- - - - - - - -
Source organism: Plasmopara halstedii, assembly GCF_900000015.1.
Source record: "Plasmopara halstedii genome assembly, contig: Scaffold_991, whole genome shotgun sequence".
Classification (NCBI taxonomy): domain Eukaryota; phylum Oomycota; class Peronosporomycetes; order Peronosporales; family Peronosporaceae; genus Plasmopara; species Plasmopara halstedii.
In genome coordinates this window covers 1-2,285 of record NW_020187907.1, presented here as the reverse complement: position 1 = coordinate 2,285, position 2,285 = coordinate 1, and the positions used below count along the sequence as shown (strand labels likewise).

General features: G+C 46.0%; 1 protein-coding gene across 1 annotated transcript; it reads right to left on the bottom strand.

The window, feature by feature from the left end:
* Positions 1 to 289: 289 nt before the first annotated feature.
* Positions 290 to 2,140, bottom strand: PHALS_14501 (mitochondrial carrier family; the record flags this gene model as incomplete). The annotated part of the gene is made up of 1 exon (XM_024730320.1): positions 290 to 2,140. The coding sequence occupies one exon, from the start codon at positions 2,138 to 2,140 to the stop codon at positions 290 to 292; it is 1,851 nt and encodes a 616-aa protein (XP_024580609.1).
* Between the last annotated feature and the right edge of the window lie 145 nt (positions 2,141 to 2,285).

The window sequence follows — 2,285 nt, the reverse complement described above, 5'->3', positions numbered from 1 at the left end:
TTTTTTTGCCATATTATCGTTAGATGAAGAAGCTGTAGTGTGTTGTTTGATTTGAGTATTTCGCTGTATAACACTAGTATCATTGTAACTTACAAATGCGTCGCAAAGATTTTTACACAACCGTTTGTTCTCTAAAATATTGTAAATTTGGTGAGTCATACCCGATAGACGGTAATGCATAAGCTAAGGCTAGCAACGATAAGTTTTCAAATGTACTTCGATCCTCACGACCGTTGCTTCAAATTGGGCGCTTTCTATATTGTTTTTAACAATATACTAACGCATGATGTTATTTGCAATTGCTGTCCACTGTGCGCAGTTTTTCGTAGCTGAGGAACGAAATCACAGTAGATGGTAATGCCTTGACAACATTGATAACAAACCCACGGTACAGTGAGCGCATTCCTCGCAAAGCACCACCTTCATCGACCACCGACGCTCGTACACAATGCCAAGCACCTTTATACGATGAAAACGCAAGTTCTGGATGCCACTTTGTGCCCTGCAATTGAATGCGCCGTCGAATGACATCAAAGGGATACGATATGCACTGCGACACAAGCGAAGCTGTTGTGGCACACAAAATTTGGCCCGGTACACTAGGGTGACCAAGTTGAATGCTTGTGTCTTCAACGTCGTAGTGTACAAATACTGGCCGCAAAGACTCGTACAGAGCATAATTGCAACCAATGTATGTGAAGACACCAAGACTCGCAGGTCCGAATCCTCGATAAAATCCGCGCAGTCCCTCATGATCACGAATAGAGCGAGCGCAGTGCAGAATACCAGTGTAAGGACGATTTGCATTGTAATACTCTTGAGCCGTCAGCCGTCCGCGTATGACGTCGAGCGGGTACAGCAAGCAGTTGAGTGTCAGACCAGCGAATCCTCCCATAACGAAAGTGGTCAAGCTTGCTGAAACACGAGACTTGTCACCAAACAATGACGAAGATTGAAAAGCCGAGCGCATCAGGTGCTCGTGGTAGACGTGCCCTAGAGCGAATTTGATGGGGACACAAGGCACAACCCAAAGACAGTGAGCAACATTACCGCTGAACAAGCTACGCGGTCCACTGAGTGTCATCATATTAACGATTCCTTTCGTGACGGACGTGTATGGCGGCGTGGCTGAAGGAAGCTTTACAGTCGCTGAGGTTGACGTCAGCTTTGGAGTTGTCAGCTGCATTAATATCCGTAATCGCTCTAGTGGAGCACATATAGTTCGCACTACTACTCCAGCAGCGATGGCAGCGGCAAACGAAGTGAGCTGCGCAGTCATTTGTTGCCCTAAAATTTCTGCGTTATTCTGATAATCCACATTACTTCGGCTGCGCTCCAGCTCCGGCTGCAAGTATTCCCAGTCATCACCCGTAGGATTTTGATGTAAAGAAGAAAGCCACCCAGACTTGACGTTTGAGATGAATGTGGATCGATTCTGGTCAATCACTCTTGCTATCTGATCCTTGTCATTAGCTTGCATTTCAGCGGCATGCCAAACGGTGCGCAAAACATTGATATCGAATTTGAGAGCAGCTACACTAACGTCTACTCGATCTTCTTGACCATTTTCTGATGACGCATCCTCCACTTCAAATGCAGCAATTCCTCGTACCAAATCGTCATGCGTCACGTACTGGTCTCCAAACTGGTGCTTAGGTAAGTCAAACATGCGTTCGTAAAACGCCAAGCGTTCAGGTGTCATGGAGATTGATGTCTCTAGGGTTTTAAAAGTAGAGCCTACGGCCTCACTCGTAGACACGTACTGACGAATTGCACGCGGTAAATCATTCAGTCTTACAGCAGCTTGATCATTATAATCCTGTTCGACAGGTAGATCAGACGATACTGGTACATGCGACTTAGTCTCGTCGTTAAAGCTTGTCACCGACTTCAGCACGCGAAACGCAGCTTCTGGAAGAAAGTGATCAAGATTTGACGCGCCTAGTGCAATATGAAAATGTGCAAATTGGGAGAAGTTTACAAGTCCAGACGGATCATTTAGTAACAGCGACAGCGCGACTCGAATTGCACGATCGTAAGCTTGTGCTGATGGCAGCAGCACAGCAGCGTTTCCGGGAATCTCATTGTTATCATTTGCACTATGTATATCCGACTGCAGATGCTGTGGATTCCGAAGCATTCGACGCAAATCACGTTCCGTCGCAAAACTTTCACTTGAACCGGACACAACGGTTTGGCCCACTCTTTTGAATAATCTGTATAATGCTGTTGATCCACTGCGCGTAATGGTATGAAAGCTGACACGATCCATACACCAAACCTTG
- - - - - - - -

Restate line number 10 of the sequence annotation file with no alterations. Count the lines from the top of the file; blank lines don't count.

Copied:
The window sequence follows — 2,285 nt, the reverse complement described above, 5'->3', positions numbered from 1 at the left end: